Illinois joins Michigan with plan to remove all lead pipes from water systems

November 16, 2021

Every lead service line in Illinois must be replaced in the coming decades under a new law (HB 3739) that sets varying deadlines for different-sized water utilities. According to the Illinois Environmental Council, close to 700,000 homes in the state are connected to water mains via lead service lines; that is higher than any other U.S. state. As a region, too, the Midwest has a disproportionate number of lead pipes carrying water to homes.

Over the next few years, all water systems in Illinois must submit a plan tor replacing their lead service lines. The timeline for full replacement in a local service area ranges from 15 to 50 years, depending on the number of lines that need to be removed. Every local water utility will be required to remove a certain percentage of lines every year; priority will be given to projects in preschools, day care centers and other facilities where high levels of lead are of particular concern.

As part of this new law, too, the General Assembly has established a Lead Service Line Replacement Fund; a new advisory board will make recommendations on long-term, dedicated revenue options.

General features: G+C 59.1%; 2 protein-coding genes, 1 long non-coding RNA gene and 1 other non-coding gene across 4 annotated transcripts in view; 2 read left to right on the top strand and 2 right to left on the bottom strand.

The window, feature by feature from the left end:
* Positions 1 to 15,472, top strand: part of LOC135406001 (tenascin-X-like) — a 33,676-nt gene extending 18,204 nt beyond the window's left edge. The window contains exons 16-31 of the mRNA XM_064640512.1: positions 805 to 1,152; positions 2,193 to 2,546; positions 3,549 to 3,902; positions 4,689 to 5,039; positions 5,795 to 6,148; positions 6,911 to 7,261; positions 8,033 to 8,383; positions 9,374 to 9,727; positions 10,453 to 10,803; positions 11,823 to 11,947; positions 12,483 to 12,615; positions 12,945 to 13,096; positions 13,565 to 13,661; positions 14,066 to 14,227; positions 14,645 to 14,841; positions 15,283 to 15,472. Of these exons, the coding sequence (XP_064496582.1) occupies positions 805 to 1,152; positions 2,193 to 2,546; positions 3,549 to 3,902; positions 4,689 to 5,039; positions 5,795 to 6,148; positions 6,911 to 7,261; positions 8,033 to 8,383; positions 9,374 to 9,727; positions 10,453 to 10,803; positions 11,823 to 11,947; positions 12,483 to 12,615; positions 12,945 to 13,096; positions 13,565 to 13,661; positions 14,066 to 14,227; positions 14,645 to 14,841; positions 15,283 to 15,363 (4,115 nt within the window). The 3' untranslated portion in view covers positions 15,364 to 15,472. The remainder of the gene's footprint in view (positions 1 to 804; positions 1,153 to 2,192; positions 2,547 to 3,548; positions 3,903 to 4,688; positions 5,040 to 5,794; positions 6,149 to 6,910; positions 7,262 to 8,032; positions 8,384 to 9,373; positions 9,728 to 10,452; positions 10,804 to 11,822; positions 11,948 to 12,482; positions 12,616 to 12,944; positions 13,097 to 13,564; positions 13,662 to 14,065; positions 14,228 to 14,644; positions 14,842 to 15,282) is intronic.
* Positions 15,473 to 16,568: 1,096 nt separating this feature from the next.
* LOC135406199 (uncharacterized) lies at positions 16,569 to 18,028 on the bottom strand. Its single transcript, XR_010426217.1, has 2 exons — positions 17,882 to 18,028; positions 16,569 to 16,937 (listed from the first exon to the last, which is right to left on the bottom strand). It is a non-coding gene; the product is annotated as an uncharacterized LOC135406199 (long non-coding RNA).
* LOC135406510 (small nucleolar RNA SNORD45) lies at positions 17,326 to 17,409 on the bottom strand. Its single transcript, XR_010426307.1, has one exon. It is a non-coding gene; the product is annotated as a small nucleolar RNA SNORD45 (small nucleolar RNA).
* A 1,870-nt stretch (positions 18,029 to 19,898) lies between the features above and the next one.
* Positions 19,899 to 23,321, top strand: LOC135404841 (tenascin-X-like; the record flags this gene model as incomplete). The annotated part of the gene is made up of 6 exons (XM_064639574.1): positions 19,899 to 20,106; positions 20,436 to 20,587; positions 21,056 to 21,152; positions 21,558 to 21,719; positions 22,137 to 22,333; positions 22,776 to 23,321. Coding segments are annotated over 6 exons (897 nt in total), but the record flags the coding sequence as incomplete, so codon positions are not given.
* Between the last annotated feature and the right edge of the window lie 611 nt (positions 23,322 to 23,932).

Three years ago, with adoption of a new Lead and Copper Rule, Michigan became the first U.S. state to require the removal of all lead service lines (by 2041). That state’s action came in the wake of a public health emergency in the town of Flint, where toxic levels of lead in drinking water led to an uptick in deaths from Legionnaires’ disease and lead poisoning among children. This year, a lead-in-water crisis has hit the southwest Michigan town of Benton Harbor. Gov. Gretchen Whitmer has said all of that city’s lead service lines will be replaced within 18 months.

Across the Midwest, much more federal money will be available to states and local governments to move ahead with these types of projects. The Infrastructure Investment and Jobs Act appropriates $15 billion for replacing lead service lines. The Brookings Institution has estimated the cost of a full, nationwide replacement to be between $28 billion and $47 billion.